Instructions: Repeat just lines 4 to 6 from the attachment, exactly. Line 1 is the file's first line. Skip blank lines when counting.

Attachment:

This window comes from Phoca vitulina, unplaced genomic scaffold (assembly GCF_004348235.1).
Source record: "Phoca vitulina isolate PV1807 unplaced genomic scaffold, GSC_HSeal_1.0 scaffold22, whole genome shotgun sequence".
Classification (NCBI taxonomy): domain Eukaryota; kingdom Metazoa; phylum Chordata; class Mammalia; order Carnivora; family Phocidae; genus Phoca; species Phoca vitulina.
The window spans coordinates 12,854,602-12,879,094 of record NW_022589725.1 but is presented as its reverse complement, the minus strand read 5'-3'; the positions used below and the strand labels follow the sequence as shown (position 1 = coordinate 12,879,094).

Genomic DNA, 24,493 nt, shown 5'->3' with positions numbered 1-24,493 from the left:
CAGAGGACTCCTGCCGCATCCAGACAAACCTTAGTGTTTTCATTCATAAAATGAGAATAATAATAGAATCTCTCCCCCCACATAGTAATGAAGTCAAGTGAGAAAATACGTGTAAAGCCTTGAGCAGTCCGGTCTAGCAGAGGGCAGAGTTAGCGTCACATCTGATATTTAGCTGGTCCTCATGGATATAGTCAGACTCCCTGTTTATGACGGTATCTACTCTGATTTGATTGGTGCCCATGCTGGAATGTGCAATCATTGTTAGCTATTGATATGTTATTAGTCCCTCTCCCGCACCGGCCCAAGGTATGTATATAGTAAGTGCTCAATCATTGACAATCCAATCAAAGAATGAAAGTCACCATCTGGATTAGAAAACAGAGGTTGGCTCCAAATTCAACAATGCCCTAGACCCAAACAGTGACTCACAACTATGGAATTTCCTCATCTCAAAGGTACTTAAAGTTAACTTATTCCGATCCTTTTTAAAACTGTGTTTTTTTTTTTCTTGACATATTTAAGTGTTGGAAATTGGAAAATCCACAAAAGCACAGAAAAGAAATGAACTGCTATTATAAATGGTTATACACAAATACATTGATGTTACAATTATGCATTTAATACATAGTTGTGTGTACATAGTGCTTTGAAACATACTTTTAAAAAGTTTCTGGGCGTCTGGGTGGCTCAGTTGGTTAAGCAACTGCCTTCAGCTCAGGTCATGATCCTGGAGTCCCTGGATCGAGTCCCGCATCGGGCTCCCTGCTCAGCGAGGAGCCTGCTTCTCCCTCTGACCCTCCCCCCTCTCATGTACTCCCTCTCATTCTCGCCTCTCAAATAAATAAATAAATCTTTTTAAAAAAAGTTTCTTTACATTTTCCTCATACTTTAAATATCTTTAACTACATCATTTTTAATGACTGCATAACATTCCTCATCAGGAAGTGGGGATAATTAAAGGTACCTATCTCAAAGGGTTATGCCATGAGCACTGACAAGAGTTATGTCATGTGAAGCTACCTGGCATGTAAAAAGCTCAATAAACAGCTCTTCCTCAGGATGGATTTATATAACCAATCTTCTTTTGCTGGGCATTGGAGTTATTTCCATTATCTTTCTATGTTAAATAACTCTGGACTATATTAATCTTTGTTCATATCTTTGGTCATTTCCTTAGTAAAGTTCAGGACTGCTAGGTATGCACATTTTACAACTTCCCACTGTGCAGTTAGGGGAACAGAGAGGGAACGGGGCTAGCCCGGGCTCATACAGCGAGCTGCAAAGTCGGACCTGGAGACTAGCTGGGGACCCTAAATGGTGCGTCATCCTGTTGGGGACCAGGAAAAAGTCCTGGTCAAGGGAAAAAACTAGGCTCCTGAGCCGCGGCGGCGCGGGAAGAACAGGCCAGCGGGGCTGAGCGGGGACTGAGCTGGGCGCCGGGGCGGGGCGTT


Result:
The window spans coordinates 12,854,602-12,879,094 of record NW_022589725.1 but is presented as its reverse complement, the minus strand read 5'-3'; the positions used below and the strand labels follow the sequence as shown (position 1 = coordinate 12,879,094).

Genomic DNA, 24,493 nt, shown 5'->3' with positions numbered 1-24,493 from the left:
CAGAGGACTCCTGCCGCATCCAGACAAACCTTAGTGTTTTCATTCATAAAATGAGAATAATAATAGAATCTCTCCCCCCACATAGTAATGAAGTCAAGTGAGAAAATACGTGTAAAGCCTTGAGCAGTCCGGTCTAGCAGAGGGCAGAGTTAGCGTCACATCTGATATTTAGCTGGTCCTCATGGATATAGTCAGACTCCCTGTTTATGACGGTATCTACTCTGATTTGATTGGTGCCCATGCTGGAATGTGCAATCATTGTTAGCTATTGATATGTTATTAGTCCCTCTCCCGCACCGGCCCAAGGTATGTATATAGTAAGTGCTCAATCATTGACAATCCAATCAAAGAATGAAAGTCACCATCTGGATTAGAAAACAGAGGTTGGCTCCAAATTCAACAATGCCCTAGACCCAAACAGTGACTCACAACTATGGAATTTCCTCATCTCAAAGGTACTTAAAGTTAACTTATTCCGATCCTTTTTAAAACTGTGTTTTTTTTTTTCTTGACATATTTAAGTGTTGGAAATTGGAAAATCCACAAAAGCACAGAAAAGAAATGAACTGCTATTATAAATGGTTATACACAAATACATTGATGTTACAATTATGCATTTAATACATAGTTGTGTGTACATAGTGCTTTGAAACATACTTTTAAAAAGTTTCTGGGCGTCTGGGTGGCTCAGTTGGTTAAGCAACTGCCTTCAGCTCAGGTCATGATCCTGGAGTCCCTGGATCGAGTCCCGCATCGGGCTCCCTGCTCAGCGAGGAGCCTGCTTCTCCCTCTGACCCTCCCCCCTCTCATGTACTCCCTCTCATTCTCGCCTCTCAAATAAATAAATAAATCTTTTTAAAAAAAGTTTCTTTACATTTTCCTCATACTTTAAATATCTTTAACTACATCATTTTTAATGACTGCATAACATTCCTCATCAGGAAGTGGGGATAATTAAAGGTACCTATCTCAAAGGGTTATGCCATGAGCACTGACAAGAGTTATGTCATGTGAAGCTACCTGGCATGTAAAAAGCTCAATAAACAGCTCTTCCTCAGGATGGATTTATATAACCAATCTTCTTTTGCTGGGCATTGGAGTTATTTCCATTATCTTTCTATGTTAAATAACTCTGGACTATATTAATCTTTGTTCATATCTTTGGTCATTTCCTTAGTAAAGTTCAGGACTGCTAGGTATGCACATTTTACAACTTCCCACTGTGCAGTTAGGGGAACAGAGAGGGAACGGGGCTAGCCCGGGCTCATACAGCGAGCTGCAAAGTCGGACCTGGAGACTAGCTGGGGACCCTAAATGGTGCGTCATCCTGTTGGGGACCAGGAAAAAGTCCTGGTCAAGGGAAAAAACTAGGCTCCTGAGCCGCGGCGGCGCGGGAAGAACAGGCCAGCGGGGCTGAGCGGGGACTGAGCTGGGCGCCGGGGCGGGGCGTT